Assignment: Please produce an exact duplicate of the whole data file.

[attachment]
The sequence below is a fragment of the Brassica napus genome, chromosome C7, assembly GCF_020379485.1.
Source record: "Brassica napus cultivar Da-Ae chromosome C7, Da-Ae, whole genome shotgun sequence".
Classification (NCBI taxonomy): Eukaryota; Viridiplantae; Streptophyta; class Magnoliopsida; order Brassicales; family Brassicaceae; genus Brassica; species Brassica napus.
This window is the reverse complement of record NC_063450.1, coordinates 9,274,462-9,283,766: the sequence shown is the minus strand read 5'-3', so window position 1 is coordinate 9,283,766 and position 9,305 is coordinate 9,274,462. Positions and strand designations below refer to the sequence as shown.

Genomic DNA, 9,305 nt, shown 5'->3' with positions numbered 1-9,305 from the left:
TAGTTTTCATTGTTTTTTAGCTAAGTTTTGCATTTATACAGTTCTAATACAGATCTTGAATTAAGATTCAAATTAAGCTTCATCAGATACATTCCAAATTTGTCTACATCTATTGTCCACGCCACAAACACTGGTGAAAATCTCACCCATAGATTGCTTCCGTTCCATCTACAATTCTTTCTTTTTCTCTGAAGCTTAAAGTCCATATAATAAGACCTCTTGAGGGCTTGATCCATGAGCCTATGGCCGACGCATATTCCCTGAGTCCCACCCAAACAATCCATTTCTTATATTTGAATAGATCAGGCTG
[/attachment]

The sequence below is a fragment of the Brassica napus genome, chromosome C7, assembly GCF_020379485.1.
Source record: "Brassica napus cultivar Da-Ae chromosome C7, Da-Ae, whole genome shotgun sequence".
Classification (NCBI taxonomy): Eukaryota; Viridiplantae; Streptophyta; class Magnoliopsida; order Brassicales; family Brassicaceae; genus Brassica; species Brassica napus.
This window is the reverse complement of record NC_063450.1, coordinates 9,274,462-9,283,766: the sequence shown is the minus strand read 5'-3', so window position 1 is coordinate 9,283,766 and position 9,305 is coordinate 9,274,462. Positions and strand designations below refer to the sequence as shown.

Genomic DNA, 9,305 nt, shown 5'->3' with positions numbered 1-9,305 from the left:
TAGTTTTCATTGTTTTTTAGCTAAGTTTTGCATTTATACAGTTCTAATACAGATCTTGAATTAAGATTCAAATTAAGCTTCATCAGATACATTCCAAATTTGTCTACATCTATTGTCCACGCCACAAACACTGGTGAAAATCTCACCCATAGATTGCTTCCGTTCCATCTACAATTCTTTCTTTTTCTCTGAAGCTTAAAGTCCATATAATAAGACCTCTTGAGGGCTTGATCCATGAGCCTATGGCCGACGCATATTCCCTGAGTCCCACCCAAACAATCCATTTCTTATATTTGAATAGATCAGGCTG